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Studio Visit: Milan Pekař

The Czech porcelain artist explains how his simple vessels show off the unique qualities of his custom made glazes

by Adam Stech
on 24 February 2015
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Czech designer Milan Pekař has created beautiful objects for many years, working with a humorist style, designing porcelain ship-shaped lamps and vases that look like mini factories. Three years ago, he became an assistant of the porcelain studio at Prague Academy of Arts and Design, led by fellow Czech designer Maxim Velčovský. But Pekař also works on various personal projects—always experimenting with and exploring his craft—and last year he presented whole new collection of crystalline vases.

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Crystal glazes take me on a fascinating adventure. There are endless in variations of glazes that one can produce.

For the project, Pekař decided to experiment with different temperatures, oxides and applications techniques. "After many months of test firing various types of glazes during the project, I became very interested in the crystal glazes. I have put in many hours for the research and developed my own glazes. It took many and many disasters, testing, remixing, experimenting, to achieve the results that I wanted. Crystal glazes take me on a fascinating adventure. There are endless in variations of glazes that one can produce," Pekař tells CH.

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To highlight the qualities of the glazes, Pekař designed a series of simple vases to show the effects in the most effective and striking way. The result is a collection of very different vases, each entirely unique with its own glaze made by mixing several bright hues. The collection was nominated for a Czech Grand Design Award and one of the pieces was purchased for the permanent collection of Museum of Arts and Crafts in Dresden.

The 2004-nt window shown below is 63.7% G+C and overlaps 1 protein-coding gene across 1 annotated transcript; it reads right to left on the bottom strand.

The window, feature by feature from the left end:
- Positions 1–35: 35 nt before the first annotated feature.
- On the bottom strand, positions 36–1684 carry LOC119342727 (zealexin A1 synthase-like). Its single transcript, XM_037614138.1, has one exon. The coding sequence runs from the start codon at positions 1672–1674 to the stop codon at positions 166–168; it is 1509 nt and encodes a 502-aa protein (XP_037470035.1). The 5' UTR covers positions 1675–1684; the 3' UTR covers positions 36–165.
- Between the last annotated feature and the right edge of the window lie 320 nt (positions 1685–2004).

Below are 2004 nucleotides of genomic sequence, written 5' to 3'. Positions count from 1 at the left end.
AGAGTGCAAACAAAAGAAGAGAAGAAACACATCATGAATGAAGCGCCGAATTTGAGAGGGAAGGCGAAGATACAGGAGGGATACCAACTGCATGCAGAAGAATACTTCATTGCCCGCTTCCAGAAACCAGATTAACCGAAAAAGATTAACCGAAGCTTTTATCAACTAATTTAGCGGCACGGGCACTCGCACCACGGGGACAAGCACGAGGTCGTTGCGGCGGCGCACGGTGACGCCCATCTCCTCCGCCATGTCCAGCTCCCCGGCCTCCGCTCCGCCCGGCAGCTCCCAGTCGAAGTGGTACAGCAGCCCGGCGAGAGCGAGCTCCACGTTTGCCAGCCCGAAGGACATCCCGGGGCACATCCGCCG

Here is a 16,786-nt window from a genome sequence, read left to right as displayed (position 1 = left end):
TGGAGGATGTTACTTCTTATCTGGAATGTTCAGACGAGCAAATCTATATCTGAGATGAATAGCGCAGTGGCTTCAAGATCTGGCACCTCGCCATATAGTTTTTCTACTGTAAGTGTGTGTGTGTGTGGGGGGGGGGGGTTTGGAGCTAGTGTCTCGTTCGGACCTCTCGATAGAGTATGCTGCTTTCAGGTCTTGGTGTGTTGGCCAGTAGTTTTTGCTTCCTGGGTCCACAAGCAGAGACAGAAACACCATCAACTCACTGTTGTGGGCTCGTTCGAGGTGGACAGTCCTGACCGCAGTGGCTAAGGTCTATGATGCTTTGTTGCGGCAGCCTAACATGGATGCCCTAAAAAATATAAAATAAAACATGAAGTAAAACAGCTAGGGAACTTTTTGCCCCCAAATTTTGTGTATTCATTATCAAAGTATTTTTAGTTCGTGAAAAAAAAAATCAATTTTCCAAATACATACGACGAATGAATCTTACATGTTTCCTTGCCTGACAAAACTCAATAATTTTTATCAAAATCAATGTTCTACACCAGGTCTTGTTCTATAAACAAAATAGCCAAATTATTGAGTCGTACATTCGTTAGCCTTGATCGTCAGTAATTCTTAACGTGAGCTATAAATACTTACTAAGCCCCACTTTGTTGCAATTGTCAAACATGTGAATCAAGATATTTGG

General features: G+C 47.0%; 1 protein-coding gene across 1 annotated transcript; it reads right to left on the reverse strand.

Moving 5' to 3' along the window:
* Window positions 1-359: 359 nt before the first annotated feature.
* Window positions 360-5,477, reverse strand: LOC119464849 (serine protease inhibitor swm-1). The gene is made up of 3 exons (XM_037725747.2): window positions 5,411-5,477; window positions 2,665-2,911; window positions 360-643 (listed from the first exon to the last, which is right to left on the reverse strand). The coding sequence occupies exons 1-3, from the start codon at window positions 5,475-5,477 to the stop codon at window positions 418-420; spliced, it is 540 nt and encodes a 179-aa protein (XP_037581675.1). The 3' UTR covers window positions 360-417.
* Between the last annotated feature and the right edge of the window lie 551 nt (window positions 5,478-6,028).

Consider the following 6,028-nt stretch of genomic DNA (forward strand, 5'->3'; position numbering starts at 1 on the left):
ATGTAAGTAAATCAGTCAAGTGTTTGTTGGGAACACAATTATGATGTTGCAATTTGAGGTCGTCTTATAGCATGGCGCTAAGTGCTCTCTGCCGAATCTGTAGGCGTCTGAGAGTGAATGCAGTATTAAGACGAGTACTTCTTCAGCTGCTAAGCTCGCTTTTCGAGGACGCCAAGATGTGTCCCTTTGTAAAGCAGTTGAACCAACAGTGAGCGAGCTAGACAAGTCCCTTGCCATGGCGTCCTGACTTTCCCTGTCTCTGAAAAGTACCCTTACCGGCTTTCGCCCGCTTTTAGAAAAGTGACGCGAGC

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Ever-evolving and creating, Pekař embarked on yet another project which is inspired by traditional Czech landscape. Called "Czech Landmark," the collection of porcelain objects interprets legendary 1930s Czech fortresses that were built as a defense against Nazi Germany. "They have never been in practical use for what they were actually built for and with a time, they became part of Czech landscape," Pekařtells CH about the structures. "Mostly these fortresses were built on top of mountains or in the middle of fields," he says. This concept reflects the sentiment that practicality and functionality—even for the most grim reasons—and creative inspiration, beauty and charm don't have to be mutually exclusive.

Images by Adam Stech

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